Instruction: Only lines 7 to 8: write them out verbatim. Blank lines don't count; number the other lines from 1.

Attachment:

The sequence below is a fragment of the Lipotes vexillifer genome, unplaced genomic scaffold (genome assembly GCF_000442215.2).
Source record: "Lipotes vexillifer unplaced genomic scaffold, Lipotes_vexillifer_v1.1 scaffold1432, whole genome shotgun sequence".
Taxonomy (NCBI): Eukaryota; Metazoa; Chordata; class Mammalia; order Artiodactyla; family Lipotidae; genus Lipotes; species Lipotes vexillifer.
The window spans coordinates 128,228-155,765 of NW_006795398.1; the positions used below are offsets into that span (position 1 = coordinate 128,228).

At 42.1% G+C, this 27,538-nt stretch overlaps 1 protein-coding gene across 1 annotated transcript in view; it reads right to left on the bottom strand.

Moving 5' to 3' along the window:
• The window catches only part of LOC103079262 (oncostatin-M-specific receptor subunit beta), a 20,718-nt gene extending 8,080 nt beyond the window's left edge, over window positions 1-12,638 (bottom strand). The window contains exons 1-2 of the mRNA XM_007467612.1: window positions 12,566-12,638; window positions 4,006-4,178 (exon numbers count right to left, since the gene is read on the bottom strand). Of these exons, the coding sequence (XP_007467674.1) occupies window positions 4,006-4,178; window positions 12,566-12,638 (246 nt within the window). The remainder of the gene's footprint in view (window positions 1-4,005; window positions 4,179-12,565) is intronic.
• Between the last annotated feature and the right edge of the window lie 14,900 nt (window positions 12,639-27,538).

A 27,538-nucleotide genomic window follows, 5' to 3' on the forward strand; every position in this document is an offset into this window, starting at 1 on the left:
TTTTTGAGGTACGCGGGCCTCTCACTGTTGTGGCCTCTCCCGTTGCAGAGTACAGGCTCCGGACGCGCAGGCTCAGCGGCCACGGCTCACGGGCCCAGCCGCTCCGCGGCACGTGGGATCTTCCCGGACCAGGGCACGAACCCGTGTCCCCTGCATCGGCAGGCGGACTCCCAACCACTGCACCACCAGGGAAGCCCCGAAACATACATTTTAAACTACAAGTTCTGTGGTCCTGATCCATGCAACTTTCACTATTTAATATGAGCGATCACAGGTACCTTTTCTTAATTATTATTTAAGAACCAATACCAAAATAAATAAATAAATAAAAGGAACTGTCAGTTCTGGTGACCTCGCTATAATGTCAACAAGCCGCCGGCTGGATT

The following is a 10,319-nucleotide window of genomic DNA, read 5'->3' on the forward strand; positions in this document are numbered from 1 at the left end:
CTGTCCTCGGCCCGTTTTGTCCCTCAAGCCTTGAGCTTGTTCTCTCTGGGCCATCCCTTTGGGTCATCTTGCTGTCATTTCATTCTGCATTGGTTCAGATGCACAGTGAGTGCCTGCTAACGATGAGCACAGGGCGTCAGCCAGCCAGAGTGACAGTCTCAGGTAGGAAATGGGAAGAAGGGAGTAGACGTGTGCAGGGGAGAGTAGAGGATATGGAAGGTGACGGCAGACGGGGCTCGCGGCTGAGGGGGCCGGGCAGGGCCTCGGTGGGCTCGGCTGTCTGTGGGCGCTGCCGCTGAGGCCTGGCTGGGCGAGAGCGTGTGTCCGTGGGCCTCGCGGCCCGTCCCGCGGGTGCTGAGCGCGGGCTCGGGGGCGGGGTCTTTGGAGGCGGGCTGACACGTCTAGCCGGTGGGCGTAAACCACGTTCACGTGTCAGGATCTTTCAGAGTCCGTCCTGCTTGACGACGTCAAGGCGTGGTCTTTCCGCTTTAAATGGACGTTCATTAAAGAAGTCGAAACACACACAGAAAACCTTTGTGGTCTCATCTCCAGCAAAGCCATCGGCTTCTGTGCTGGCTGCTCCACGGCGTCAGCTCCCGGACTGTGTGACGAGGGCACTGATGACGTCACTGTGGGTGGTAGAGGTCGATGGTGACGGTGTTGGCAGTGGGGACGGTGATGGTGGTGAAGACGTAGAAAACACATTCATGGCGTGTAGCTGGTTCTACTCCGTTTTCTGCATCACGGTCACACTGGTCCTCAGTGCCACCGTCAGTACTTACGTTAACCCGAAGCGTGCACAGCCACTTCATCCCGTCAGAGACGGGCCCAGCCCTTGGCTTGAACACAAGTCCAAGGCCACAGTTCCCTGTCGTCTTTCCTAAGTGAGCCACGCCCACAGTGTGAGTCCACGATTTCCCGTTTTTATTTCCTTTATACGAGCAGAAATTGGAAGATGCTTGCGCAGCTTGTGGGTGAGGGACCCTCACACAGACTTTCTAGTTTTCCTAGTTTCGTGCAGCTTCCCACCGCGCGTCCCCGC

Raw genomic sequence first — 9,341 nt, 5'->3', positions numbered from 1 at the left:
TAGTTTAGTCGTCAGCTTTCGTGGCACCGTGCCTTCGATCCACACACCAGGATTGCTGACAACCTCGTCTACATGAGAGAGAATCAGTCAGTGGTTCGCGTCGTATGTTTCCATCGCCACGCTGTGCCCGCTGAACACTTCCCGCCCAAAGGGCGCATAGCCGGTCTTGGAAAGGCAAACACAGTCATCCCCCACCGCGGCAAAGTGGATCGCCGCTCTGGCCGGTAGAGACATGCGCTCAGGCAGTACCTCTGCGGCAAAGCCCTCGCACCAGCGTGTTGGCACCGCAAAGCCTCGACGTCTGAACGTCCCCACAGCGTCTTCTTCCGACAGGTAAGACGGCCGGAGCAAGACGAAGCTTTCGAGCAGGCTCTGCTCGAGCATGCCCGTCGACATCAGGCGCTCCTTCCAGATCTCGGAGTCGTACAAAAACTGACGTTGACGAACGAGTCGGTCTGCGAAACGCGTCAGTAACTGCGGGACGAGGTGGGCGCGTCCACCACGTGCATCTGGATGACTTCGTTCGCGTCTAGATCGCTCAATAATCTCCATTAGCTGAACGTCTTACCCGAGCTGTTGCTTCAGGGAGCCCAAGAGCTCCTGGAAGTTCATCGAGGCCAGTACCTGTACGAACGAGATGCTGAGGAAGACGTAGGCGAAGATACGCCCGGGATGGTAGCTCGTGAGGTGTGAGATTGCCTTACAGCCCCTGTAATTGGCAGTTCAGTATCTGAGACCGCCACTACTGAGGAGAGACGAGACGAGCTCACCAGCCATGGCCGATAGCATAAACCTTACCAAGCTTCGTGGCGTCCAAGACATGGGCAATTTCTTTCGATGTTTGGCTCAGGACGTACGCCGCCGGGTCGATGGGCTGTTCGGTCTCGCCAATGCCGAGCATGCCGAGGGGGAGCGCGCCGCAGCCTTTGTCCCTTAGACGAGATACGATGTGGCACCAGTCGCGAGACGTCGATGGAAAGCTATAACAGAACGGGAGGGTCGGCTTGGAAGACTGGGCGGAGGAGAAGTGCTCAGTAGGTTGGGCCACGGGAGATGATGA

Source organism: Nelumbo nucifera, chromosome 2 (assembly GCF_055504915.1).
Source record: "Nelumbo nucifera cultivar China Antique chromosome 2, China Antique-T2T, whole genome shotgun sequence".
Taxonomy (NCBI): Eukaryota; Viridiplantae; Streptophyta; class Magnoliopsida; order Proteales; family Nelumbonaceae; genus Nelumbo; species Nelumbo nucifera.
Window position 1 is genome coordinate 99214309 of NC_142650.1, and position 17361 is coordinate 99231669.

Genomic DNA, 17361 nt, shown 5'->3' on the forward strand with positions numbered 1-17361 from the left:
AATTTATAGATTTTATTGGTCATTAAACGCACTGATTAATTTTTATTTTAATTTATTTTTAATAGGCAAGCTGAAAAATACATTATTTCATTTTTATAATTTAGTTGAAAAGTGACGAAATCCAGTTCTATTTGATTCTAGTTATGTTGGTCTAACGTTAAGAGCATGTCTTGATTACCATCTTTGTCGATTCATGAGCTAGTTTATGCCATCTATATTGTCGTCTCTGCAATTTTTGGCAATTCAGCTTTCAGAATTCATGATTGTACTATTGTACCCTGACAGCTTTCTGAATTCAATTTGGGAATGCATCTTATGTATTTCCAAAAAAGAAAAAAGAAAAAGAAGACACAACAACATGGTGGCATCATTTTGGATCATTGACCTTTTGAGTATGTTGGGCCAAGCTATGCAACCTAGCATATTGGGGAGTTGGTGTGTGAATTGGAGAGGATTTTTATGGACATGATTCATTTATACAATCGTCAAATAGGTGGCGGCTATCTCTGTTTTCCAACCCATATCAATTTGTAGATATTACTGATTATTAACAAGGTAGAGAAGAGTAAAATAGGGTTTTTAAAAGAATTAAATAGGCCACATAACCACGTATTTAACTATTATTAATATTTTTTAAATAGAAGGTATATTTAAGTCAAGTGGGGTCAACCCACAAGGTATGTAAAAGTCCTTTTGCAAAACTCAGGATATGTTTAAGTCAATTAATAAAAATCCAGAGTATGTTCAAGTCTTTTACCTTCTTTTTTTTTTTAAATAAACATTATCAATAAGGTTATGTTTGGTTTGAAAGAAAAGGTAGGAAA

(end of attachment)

• The window catches only part of LOC103079262 (oncostatin-M-specific receptor subunit beta), a 20,718-nt gene extending 8,080 nt beyond the window's left edge, over window positions 1-12,638 (bottom strand). The window contains exons 1-2 of the mRNA XM_007467612.1: window positions 12,566-12,638; window positions 4,006-4,178 (exon numbers count right to left, since the gene is read on the bottom strand). Of these exons, the coding sequence (XP_007467674.1) occupies window positions 4,006-4,178; window positions 12,566-12,638 (246 nt within the window). The remainder of the gene's footprint in view (window positions 1-4,005; window positions 4,179-12,565) is intronic.
• Between the last annotated feature and the right edge of the window lie 14,900 nt (window positions 12,639-27,538).